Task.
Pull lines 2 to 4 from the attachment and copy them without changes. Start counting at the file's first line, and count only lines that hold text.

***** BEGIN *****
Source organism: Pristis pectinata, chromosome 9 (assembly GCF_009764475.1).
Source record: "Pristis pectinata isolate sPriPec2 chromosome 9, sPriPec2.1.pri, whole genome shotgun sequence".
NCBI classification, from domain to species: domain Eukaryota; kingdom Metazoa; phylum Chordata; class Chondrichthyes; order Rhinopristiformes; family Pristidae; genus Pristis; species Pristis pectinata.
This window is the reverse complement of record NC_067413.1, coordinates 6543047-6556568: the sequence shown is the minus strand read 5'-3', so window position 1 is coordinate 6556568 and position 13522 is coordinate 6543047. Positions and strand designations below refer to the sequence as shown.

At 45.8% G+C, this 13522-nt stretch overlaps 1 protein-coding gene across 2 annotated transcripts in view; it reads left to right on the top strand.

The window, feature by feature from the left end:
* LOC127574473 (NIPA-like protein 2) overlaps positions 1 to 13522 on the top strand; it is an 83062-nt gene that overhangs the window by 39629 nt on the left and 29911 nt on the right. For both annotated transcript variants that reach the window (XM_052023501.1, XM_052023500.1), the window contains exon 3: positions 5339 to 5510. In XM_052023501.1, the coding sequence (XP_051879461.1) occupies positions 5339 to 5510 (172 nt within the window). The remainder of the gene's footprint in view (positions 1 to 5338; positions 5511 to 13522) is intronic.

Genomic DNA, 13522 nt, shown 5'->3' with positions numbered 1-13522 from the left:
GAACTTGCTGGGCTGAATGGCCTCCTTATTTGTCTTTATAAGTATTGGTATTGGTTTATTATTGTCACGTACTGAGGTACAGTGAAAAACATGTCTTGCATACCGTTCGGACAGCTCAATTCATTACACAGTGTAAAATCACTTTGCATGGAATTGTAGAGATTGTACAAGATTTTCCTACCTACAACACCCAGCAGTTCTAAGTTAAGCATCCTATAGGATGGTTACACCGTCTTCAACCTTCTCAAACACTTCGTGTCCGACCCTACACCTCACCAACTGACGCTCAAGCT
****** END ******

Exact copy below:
Source record: "Pristis pectinata isolate sPriPec2 chromosome 9, sPriPec2.1.pri, whole genome shotgun sequence".
NCBI classification, from domain to species: domain Eukaryota; kingdom Metazoa; phylum Chordata; class Chondrichthyes; order Rhinopristiformes; family Pristidae; genus Pristis; species Pristis pectinata.
This window is the reverse complement of record NC_067413.1, coordinates 6543047-6556568: the sequence shown is the minus strand read 5'-3', so window position 1 is coordinate 6556568 and position 13522 is coordinate 6543047. Positions and strand designations below refer to the sequence as shown.